"You can tell how much money the film is going to make by how it does on the first weekend.
"The whole culture is in the craphouse.’
Quite an ironic statement from a man who then went on to star in Meet the Fockers.
7. Gabriel Byrne
It looks like Hollywood portrayal of Northern Ireland conflicts is getting Gabriel Byrne very vexed these days. Talking to Jam! Showbiz in April 2008, the Usual Suspects star said the movie industry had ‘trivialised and sentimentalised the conflict’, and directed most of his venom towards the 1997 flick, The Devil’s Own, starring Harrison Ford and Brad Pitt.
‘A tragedy I lived through in my lifetime in the north of Ireland became an action film with Harrison Ford running around as the
sane American sorting out the Irish.
‘That to me was a truly offensive film. And there are many of them.’
6. Paris Leonti
Looks like new director on the block, Paris Leonti had his claws sharpened, and was ready to lay them into Guy Ritchie.
The Daylight Robbery director hit out at Ritchie’s trademark gangster movies dismissing them as ‘plastic’. Speaking to the Press Association, Leonti said: ‘I like to think that I'm nowhere near Guy Ritchie. As I said before, Guy Ritchie makes plastic gangster films. He writes about characters that [are] caricatures. Whereas mine are real characters, they are actually London boys, they're robbing a bank.
"It's the real thing and hopefully when people watch it they will appreciate what I'm trying to do. I am trying to change people's minds on all these over-played, exaggerated gangster movies."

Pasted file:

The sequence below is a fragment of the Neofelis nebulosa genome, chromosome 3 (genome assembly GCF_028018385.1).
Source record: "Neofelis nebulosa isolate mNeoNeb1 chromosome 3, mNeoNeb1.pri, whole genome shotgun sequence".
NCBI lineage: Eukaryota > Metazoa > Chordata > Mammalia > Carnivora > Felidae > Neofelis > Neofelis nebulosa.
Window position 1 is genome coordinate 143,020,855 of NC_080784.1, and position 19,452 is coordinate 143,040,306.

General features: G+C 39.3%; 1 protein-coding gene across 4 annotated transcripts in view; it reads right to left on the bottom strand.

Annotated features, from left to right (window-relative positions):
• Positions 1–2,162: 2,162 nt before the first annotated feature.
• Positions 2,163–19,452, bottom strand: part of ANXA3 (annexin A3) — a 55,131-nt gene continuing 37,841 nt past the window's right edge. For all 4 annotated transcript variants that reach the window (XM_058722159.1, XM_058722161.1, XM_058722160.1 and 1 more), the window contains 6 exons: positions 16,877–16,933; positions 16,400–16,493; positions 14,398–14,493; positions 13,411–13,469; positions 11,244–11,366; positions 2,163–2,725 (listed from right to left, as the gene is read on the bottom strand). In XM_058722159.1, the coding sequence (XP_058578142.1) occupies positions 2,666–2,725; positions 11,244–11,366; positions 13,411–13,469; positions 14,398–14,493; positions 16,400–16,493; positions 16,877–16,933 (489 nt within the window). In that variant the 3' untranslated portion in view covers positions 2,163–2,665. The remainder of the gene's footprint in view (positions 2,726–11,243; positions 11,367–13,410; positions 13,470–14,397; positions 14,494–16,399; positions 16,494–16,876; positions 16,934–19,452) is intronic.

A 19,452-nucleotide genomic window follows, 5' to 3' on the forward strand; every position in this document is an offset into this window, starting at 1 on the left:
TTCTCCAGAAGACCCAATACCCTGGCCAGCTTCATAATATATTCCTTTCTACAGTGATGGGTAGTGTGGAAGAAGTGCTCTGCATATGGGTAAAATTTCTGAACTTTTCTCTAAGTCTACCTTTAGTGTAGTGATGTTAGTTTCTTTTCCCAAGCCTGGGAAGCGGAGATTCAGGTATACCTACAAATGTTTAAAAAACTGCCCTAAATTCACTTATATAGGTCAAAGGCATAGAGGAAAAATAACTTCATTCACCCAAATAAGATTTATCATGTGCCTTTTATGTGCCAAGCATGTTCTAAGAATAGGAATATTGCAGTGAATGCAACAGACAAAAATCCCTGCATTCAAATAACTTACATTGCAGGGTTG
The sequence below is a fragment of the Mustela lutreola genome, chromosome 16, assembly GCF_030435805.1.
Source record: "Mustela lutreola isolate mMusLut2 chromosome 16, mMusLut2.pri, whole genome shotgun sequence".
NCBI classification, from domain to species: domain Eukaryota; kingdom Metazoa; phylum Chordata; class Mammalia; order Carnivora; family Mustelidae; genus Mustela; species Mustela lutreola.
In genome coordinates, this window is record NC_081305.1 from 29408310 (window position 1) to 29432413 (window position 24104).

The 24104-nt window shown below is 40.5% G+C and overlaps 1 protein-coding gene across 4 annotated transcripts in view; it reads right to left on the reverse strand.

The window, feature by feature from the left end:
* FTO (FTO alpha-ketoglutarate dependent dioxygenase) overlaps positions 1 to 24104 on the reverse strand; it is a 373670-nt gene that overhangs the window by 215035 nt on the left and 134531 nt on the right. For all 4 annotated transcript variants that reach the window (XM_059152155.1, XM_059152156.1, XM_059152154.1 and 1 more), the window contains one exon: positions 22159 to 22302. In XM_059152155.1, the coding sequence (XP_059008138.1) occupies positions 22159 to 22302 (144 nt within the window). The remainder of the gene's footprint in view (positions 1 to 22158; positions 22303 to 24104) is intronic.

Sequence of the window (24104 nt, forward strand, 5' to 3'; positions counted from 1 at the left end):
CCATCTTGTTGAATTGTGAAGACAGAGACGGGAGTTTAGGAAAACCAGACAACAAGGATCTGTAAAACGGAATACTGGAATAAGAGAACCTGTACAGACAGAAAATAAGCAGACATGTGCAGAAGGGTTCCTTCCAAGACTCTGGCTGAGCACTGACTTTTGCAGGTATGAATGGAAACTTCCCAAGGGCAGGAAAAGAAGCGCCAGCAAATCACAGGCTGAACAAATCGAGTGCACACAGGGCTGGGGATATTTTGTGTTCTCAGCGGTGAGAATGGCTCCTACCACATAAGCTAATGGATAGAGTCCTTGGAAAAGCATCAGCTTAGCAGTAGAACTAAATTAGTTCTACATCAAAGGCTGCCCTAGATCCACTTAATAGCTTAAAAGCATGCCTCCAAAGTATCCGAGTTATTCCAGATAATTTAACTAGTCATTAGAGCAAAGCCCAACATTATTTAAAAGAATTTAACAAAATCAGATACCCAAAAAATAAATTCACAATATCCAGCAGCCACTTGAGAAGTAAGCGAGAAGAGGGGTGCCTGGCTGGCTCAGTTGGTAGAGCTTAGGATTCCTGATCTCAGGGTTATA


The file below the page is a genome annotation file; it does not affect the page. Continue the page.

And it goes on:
We are eagerly awaiting a response to that from the Ritchie camp.
5. Matt Damon.
Are you starting to think that the whole James Bond franchise is dated now? Matt Damn certainly thinks so. Speaking at the 2007 London premiere of The Bourne Ultimatum, Damon said the James Bond movies were ‘stuck on the past’, and insisted that his Jason Bourne character is completely different.
‘The Bond character will always be anchored in the 1960s and the values of the 60s.
‘Bond is an imperialist and a misogynist who kills people and laughs about it and drinks Martinis and cracks jokes. Bourne is a serial monogamist whose girlfriend is dead and he does nothing but think about her - he doesn't have the support of gadgets and feels guilty about what he's done.’
All together now; ‘OOOOOOOOOHHHH! Get her!’
4. Diane Kruger.
Picture the scene; you are an actor who finally gets your big break in a big budget movie with big name stars, and a big name director. It is not very well received, but the role makes you a household name. Would you regret it? Diane Kruger does.
Kruger confessed to Esquire magazine she was not happy with her 2004 breakout movie, Troy, co-starring Eric Bana and Orlando Bloom, and that her involvement in the project, where she played Helen of Troy, ‘kind of sucked’.